I read the COA opinion to say that i’s not that he signed up clients before being admitted. The COA opinion repeatedly talks about the Louisiana lawyer signed up Mississippi clients, on a Mississippi claim, that could only be litigated in Mississippi courts, and then deliberately tried to avoid the Miss. Rules of Prof. Conduct. I read the COA opinion to say that under these circumstances, the Louisiana lawyer would be ok if he observed the Miss. Rules of Professional Conduct. He can’t avoid them by simply staying off the pleadings. He doesn’t even have to be admitted pro hac vice, but he can’t willfully violate our rules governing lawyers.

      Also, what’s up with the SCT opinion not even mentioning the statutes against champerty and maintenance. Are they no longer effective? Does the SCT strike them down or simply ignore them?

  • I have had out-of-state lawyers call me with cases that wanted association. Example: A Memphis firm had a secretary whose husband was electrocuted on a construction job in Oxford. They needed local counsel before filing suit. They already had a contingent fee agreement.

    Is something wrong with that? The COA opinion would have voided that contingent free agreement. And, really, the local counsel is legally in the same boat as St. Martin. It’s a void contract.

    Where do you draw the line between what St. Martin did– responded to a call from a plaintiff’s wife– and what the guy who associated me in the case I described? I don’t see a line other than trying to protect our local guild from the depredations of the guilds next door.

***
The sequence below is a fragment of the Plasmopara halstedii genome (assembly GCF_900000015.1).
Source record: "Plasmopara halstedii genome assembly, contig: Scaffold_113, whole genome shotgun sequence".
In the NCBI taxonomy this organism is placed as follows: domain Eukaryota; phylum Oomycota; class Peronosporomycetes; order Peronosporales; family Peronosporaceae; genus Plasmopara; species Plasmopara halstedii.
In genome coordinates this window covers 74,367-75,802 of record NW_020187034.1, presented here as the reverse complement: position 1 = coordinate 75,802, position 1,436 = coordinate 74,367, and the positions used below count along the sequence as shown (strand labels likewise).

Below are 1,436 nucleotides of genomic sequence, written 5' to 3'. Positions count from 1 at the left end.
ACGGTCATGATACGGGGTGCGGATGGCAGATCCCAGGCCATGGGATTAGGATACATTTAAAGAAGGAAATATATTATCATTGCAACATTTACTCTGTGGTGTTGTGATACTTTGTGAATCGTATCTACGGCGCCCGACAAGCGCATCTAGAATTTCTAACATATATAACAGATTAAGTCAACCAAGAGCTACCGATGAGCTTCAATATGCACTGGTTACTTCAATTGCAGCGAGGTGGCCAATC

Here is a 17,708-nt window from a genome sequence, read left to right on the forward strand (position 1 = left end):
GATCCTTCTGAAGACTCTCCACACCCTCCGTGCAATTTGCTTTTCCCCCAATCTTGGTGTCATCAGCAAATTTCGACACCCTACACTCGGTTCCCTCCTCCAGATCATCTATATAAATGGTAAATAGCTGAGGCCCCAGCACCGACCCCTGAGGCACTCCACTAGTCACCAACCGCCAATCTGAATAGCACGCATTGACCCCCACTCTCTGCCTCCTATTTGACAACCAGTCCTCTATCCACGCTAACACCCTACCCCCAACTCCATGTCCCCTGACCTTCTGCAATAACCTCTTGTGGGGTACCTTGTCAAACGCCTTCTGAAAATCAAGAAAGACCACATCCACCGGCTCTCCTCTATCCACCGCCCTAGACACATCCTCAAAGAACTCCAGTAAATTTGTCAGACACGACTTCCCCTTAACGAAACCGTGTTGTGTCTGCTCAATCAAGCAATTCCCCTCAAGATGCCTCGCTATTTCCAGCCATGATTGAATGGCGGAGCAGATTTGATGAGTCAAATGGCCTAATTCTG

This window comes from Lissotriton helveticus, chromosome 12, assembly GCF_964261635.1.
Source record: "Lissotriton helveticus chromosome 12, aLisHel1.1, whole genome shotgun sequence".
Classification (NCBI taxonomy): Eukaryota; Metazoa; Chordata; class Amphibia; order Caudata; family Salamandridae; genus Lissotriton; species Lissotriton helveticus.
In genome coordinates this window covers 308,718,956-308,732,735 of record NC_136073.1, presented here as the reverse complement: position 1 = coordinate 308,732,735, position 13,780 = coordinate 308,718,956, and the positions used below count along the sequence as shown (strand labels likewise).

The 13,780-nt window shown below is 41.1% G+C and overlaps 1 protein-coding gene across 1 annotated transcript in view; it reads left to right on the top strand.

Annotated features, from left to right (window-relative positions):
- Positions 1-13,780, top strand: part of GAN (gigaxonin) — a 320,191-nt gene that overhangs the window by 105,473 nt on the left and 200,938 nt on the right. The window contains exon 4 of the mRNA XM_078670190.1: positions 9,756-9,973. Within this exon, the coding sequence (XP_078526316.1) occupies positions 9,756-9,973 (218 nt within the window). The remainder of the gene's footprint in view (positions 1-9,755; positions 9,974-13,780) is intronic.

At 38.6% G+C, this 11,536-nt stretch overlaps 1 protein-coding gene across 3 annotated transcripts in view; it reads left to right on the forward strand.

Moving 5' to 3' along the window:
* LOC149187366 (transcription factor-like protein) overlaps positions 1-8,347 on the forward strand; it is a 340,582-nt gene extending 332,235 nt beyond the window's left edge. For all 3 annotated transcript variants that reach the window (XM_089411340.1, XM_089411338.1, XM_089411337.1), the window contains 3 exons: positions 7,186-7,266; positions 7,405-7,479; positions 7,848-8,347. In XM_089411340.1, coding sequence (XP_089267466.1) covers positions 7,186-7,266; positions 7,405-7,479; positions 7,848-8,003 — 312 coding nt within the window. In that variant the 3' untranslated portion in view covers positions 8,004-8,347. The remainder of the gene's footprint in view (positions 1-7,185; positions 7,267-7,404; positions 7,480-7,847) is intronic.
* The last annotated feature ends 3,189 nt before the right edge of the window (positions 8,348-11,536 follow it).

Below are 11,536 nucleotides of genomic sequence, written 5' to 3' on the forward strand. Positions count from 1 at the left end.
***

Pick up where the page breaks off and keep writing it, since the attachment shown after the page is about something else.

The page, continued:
• Lucy says:

    Philip Thomas has a different take at his Mississippi Legal Malpractice blog.

    http://www.mississippilegalmalpractice.com/

    • Larry says:

      And Tom Freeland had yet another.

      • Lucy says:

        Sorry, meant different from Tom’s take. Your Honor’s view appears to be similar to Philip’s view. There appear to be many aspects of these opinions that will continue to attract discussion amongst the bar.

      • Larry says:

        The most troubling aspect of this is how an out-of-state lawyer can reap the benefits of litigation in Mississippi and yet operate contrary to our RPC. That creates all kinds of unsavory possibilities. I thought that’s what our pro hac vice rules were designed to prevent or at least ameliorate.

  • The absolute unreality about contracting and out of state counsel reflected in the COA majority opinion was shocking to me– as Tim notes, the $100k payment was clearly wrong, but the notion that a lawyer signing up a case (while not even in Mississippi!) acts illegally when he has not been admitted pro hac (how and where would he have been admitted? There was no case in court!) and that the contract is therefore void (including, one should expect, payments to the local counsel who did the case? Although the local counsel was apparently not sued).

    So I’m glad it got fixed. And, apparently, every one agrees that, even were the contract ruled void, the lawyers could get quantum meruit. The opinion by Justice Lamar is a well thought out opinion that anyone practicing in MIssissippi should read.

  • Tim says:

    The Miss. Supreme Court straightened out the mess made by the COA. I do not agree with St. Martin’s advances to his client or his tactics to get Mr. And Mrs. Forbes to sign a contract with him, but the litigation was handled properly by local counsel and successfully for their client. In both Mr and Mrs. Forbes repeatedly testified they were satisfied with their outcome, the services and fees of their lawyers. Neither understood their claim against St. Martin and only knew that their current lawyer said they had a claim.